Thursday, August 28, 2008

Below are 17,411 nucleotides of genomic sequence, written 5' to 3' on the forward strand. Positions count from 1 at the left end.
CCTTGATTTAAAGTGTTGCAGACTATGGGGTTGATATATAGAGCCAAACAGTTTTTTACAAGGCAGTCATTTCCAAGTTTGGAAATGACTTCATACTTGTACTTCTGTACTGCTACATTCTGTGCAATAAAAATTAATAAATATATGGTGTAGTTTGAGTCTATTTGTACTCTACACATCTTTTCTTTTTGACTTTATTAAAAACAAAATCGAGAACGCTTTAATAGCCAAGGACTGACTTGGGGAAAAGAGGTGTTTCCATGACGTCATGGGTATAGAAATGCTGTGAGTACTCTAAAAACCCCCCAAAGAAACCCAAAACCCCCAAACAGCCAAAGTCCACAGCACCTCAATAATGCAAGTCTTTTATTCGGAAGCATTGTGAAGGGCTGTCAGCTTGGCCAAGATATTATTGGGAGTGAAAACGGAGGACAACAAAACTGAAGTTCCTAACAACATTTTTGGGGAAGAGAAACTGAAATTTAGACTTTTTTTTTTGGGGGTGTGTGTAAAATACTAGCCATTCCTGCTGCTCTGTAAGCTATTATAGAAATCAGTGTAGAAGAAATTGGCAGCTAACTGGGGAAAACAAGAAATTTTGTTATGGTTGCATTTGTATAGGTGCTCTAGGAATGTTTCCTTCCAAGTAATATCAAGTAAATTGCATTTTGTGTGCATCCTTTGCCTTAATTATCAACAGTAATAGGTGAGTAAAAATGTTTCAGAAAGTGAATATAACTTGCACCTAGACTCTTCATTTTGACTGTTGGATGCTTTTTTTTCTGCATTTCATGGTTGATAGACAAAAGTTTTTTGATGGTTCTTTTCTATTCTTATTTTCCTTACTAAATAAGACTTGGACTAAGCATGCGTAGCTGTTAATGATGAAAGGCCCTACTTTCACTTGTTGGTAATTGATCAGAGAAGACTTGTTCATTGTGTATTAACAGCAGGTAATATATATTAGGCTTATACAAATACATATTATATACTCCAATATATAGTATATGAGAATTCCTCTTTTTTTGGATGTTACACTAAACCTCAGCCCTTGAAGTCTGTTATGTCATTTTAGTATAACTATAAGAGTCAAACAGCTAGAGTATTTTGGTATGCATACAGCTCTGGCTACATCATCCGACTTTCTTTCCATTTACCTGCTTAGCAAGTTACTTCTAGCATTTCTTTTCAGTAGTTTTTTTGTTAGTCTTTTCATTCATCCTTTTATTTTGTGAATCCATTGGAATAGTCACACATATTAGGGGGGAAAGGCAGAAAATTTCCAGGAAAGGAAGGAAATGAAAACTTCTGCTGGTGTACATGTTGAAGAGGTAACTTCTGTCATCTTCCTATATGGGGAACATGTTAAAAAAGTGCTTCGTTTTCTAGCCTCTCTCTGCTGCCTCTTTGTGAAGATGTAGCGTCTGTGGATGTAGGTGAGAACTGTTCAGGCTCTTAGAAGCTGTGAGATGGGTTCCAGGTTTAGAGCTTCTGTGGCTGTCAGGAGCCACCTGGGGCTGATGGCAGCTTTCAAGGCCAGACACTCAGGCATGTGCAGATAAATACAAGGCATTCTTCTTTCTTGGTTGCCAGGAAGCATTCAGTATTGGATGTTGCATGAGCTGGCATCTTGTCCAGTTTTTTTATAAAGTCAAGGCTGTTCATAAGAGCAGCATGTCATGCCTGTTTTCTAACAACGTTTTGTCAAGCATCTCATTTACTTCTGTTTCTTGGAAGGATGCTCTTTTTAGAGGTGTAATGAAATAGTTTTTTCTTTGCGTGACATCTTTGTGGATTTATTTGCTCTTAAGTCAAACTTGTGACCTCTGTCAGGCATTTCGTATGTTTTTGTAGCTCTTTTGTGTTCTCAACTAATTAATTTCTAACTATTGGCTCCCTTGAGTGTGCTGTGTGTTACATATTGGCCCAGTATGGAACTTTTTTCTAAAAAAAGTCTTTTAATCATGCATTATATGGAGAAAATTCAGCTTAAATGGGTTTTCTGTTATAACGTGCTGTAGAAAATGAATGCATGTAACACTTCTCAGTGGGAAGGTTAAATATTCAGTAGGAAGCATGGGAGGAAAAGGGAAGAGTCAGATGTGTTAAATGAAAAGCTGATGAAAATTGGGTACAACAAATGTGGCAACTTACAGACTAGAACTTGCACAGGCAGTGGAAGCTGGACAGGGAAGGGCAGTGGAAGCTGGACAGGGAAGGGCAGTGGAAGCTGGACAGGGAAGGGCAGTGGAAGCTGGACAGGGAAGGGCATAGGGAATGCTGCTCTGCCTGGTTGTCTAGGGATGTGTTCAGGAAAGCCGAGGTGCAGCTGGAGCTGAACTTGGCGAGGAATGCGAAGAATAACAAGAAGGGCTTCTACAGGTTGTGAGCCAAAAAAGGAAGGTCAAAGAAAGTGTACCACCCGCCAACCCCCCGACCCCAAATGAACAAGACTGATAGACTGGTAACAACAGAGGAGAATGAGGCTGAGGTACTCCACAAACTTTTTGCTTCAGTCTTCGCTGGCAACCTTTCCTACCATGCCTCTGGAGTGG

King PlayStation, the Lebanese journalist, Naji Sabri, and Mr. Habbush. Ron Suskind's The Way of the World: A Story of Truth and Hope in An Age of Extremism has some important revelations. But for a book that is 400 pages long, it is not well-edited or organized. But you wonder: during the Vietnam war there were some courageous American journalists who worked for mainstream media and who defied conventions and resisted political pressures. This time around, in the era of Bush's popular wars, we can't speak of many courageous reporters or correspondents. Patriotic journalism is now the norm. You can think of a handful of courageous reporters and Suskind is one of them. While he is no Middle East or foreign policy expert, he can write independently of the political climate of Washington, DC. But one wishes that he checked and verified before he made some observations on the Middle East, although his stories about ethnic profiling of Muslims in the U.S. are quite powerful. But Suskind should have known better than to refer to the Sunni-Shi`ite split as a "blood feud" (p. 67); or that Muslims--all Muslims avoid dogs (p. 65) when there are Muslims (especially farmers and peasants) who do take dogs as pets; or that King PlayStation of Jordan managed to "retain currency and respect among Muslims" (p. 155). But the book has some really important revelations that the press glossed over or may not have thought that it was important. For example, you learn that Israeli intelligence "helped" in the security management for Benazir Bhutto (p. 266), that Hamid Karzai "strong-armed" Arab investors to build the Serena Hotel in Kabul (p. 340); that Iyad `Allawi was used to authenticate a forged document to "prove" the link between Saddam and Al-Qa`idah (p. 374 and 378); and you read that Rumsfeld and Feith are still giving advice to Bush. And the portrayal of Bush is damning but not surprising. And then there are important revelations. This about King `Abdullah of Jordan: "Bob Richer, who, after several stints in the Middle East, had been stations in Amman, Jordan, in the late 80s. Early on in the tour, Richer was asked, improbably, by Jordan's king Hussein to spend some time with the king's son, Abdullah--a smart, free-spirited kid whose mother happened to be English, and who was therefore a long-shot for the throne. Richer, who has always managed to fuse entrepreneurial zeal with clandestine work, took to the task with gusto. By 1999, Richer--a former marine with a flair for quick thinking and quicker action--had helped guide the king's son into manhood. Richer was Abdullah's Karl Rove."(p. 153). And then you read this on Saddam's last foreign minister, Naji Sabri (now living in a Gulf country--most of Saddam's officials (who are approved by the Americans either live in Amman or in Gulf countries): "Along the way, [Naji Sabri] had also established a relationship with French intelligence as a paid spy. Though there were surface tensions between the United States and France in those prewar years, the countries' intelligence agencies maintained a good working relationship. CIA's Paris station chief, Bill Murray, was one of the more experienced field bosses in the clandestine service, having run five stations across a thirty-year career...Back in Washignton, Bush, Cheney, and Rice were briefed on the development, and agreed that Sabri seemed very promising indeed. Langley concurred, and coughed up an initial payment for the high-ranking Iraqi: $200,000...Direct contact was too dangerous. Arrangements were made for Sabri to meet with an intermediary--a Lebanese journalist trusted by both sides--while in New York. The intermediary would pose questions on behalf of CIA and then follow up with Murray. The plan went off smoothly: Sabri passed along what he knew, Murray debriefed the journalist in a New York hotel, and for his adress to the General Assembly, Sabri even wore a specific type of suit requested by Murray as a good-faith signal...(p. 179-180) In January, Murray discovered that the Lebanese intermediary had made off with Sabri's $200,000..."(p. 182). And then there is the very disturbing story of Saddam's intelligence chief (and killer) Taher Habbush, who was paid $5 million by the U.S. government and allowed to resettle in Amman, Jordan. The U.S. government was telling the press that it was searching for him, while it had helped whisk him out of Iraq after the invasion.